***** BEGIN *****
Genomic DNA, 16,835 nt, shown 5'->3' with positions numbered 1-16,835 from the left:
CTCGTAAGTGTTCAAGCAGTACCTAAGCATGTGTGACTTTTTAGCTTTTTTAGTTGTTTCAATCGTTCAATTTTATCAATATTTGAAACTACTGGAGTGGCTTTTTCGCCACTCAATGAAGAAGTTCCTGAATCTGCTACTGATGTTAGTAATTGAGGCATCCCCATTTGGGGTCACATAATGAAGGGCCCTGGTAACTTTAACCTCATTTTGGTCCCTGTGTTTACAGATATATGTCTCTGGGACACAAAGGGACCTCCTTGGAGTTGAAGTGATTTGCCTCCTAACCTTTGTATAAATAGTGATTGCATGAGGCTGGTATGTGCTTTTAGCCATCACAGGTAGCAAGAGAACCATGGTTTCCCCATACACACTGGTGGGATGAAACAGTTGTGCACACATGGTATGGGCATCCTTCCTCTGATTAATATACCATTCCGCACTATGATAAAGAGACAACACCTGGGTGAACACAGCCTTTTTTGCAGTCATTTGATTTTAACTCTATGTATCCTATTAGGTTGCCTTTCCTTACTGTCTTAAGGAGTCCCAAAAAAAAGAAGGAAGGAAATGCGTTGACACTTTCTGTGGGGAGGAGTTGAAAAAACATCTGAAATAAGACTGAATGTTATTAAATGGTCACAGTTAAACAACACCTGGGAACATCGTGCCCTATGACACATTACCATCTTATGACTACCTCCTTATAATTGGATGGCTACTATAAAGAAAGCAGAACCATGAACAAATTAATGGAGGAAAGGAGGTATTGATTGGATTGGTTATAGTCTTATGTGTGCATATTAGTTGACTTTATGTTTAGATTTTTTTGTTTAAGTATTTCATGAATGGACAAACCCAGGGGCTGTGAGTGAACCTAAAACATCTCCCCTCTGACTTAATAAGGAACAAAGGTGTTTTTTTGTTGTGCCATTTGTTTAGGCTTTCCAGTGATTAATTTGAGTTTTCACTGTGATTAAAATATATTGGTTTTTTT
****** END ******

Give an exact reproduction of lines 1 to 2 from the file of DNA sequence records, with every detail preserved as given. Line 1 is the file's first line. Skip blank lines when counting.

Genomic DNA, 16,835 nt, shown 5'->3' with positions numbered 1-16,835 from the left:
CTCGTAAGTGTTCAAGCAGTACCTAAGCATGTGTGACTTTTTAGCTTTTTTAGTTGTTTCAATCGTTCAATTTTATCAATATTTGAAACTACTGGAGTGGCTTTTTCGCCACTCAATGAAGAAGTTCCTGAATCTGCTACTGATGTTAGTAATTGAGGCATCCCCATTTGGGGTCACATAATGAAGGGCCCTGGTAACTTTAACCTCATTTTGGTCCCTGTGTTTACAGATATATGTCTCTGGGACACAAAGGGACCTCCTTGGAGTTGAAGTGATTTGCCTCCTAACCTTTGTATAAATAGTGATTGCATGAGGCTGGTATGTGCTTTTAGCCATCACAGGTAGCAAGAGAACCATGGTTTCCCCATACACACTGGTGGGATGAAACAGTTGTGCACACATGGTATGGGCATCCTTCCTCTGATTAATATACCATTCCGCACTATGATAAAGAGACAACACCTGGGTGAACACAGCCTTTTTTGCAGTCATTTGATTTTAACTCTATGTATCCTATTAGGTTGCCTTTCCTTACTGTCTTAAGGAGTCCCAAAAAAAAGAAGGAAGGAAATGCGTTGACACTTTCTGTGGGGAGGAGTTGAAAAAACATCTGAAATAAGACTGAATGTTATTAAATGGTCACAGTTAAACAACACCTGGGAACATCGTGCCCTATGACACATTACCATCTTATGACTACCTCCTTATAATTGGATGGCTACTATAAAGAAAGCAGAACCATGAACAAATTAATGGAGGAAAGGAGGTATTGATTGGATTGGTTATAGTCTTATGTGTGCATATTAGTTGACTTTATGTTTAGATTTTTTTGTTTAAGTATTTCATGAATGGACAAACCCAGGGGCTGTGAGTGAACCTAAAACATCTCCCCTCTGACTTAATAAGGAACAAAGGTGTTTTTTTGTTGTGCCATTTGTTTAGGCTTTCCAGTGATTAATTTGAGTTTTCACTGTGATTAAAATATATTGGTTTTTTT